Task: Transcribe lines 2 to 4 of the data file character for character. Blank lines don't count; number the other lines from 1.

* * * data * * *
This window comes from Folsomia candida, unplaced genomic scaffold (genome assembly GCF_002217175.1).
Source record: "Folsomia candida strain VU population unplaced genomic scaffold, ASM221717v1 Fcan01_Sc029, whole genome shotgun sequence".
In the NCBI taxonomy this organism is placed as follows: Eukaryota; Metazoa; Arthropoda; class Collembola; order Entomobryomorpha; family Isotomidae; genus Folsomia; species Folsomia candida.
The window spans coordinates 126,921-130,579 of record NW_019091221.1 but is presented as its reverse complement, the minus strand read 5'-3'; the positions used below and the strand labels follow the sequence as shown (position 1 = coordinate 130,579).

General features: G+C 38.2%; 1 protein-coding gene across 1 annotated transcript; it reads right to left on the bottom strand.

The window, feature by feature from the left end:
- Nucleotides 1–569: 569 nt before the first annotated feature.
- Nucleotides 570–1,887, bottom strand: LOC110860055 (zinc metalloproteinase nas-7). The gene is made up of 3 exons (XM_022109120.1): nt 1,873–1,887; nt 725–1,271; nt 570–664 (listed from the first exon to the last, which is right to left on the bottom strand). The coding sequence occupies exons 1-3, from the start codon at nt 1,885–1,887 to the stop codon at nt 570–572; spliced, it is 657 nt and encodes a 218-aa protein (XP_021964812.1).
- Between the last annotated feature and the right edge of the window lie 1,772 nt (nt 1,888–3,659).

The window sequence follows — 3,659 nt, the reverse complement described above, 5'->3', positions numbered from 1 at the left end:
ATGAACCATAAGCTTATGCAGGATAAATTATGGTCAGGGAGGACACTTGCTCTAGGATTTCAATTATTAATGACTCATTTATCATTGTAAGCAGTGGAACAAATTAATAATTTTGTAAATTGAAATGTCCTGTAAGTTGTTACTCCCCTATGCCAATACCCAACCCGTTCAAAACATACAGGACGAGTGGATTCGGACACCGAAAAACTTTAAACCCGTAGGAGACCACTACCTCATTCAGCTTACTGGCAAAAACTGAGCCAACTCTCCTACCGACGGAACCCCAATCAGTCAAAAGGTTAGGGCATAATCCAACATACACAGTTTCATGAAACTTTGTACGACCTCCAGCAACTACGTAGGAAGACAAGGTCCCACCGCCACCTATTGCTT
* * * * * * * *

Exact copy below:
Source record: "Folsomia candida strain VU population unplaced genomic scaffold, ASM221717v1 Fcan01_Sc029, whole genome shotgun sequence".
In the NCBI taxonomy this organism is placed as follows: Eukaryota; Metazoa; Arthropoda; class Collembola; order Entomobryomorpha; family Isotomidae; genus Folsomia; species Folsomia candida.
The window spans coordinates 126,921-130,579 of record NW_019091221.1 but is presented as its reverse complement, the minus strand read 5'-3'; the positions used below and the strand labels follow the sequence as shown (position 1 = coordinate 130,579).